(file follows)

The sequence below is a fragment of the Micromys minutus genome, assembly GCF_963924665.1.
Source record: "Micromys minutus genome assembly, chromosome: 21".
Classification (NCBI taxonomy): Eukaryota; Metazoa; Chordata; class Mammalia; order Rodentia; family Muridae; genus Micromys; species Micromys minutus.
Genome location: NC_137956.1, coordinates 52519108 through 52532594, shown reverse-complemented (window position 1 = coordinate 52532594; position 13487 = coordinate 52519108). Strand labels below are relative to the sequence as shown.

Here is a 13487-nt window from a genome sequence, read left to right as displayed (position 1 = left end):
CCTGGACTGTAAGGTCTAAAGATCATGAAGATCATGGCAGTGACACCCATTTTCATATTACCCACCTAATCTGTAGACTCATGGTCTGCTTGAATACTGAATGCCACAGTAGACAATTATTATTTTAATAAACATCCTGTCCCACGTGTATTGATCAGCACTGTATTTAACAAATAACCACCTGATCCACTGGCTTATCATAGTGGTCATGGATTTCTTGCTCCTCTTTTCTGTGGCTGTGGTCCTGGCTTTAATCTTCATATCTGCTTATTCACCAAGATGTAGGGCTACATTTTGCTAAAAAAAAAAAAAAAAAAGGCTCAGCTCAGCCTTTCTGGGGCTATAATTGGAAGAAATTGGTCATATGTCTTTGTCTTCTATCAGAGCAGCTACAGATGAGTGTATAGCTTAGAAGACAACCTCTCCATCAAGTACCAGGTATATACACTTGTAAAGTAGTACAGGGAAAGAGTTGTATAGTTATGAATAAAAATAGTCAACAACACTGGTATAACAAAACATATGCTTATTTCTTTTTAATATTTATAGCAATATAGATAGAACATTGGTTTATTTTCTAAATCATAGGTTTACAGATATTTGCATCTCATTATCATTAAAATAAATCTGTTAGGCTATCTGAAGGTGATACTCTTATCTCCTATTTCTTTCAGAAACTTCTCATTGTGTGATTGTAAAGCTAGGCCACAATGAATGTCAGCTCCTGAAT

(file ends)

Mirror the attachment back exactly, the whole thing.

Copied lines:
The sequence below is a fragment of the Micromys minutus genome, assembly GCF_963924665.1.
Source record: "Micromys minutus genome assembly, chromosome: 21".
Classification (NCBI taxonomy): Eukaryota; Metazoa; Chordata; class Mammalia; order Rodentia; family Muridae; genus Micromys; species Micromys minutus.
Genome location: NC_137956.1, coordinates 52519108 through 52532594, shown reverse-complemented (window position 1 = coordinate 52532594; position 13487 = coordinate 52519108). Strand labels below are relative to the sequence as shown.

Here is a 13487-nt window from a genome sequence, read left to right as displayed (position 1 = left end):
CCTGGACTGTAAGGTCTAAAGATCATGAAGATCATGGCAGTGACACCCATTTTCATATTACCCACCTAATCTGTAGACTCATGGTCTGCTTGAATACTGAATGCCACAGTAGACAATTATTATTTTAATAAACATCCTGTCCCACGTGTATTGATCAGCACTGTATTTAACAAATAACCACCTGATCCACTGGCTTATCATAGTGGTCATGGATTTCTTGCTCCTCTTTTCTGTGGCTGTGGTCCTGGCTTTAATCTTCATATCTGCTTATTCACCAAGATGTAGGGCTACATTTTGCTAAAAAAAAAAAAAAAAAAGGCTCAGCTCAGCCTTTCTGGGGCTATAATTGGAAGAAATTGGTCATATGTCTTTGTCTTCTATCAGAGCAGCTACAGATGAGTGTATAGCTTAGAAGACAACCTCTCCATCAAGTACCAGGTATATACACTTGTAAAGTAGTACAGGGAAAGAGTTGTATAGTTATGAATAAAAATAGTCAACAACACTGGTATAACAAAACATATGCTTATTTCTTTTTAATATTTATAGCAATATAGATAGAACATTGGTTTATTTTCTAAATCATAGGTTTACAGATATTTGCATCTCATTATCATTAAAATAAATCTGTTAGGCTATCTGAAGGTGATACTCTTATCTCCTATTTCTTTCAGAAACTTCTCATTGTGTGATTGTAAAGCTAGGCCACAATGAATGTCAGCTCCTGAAT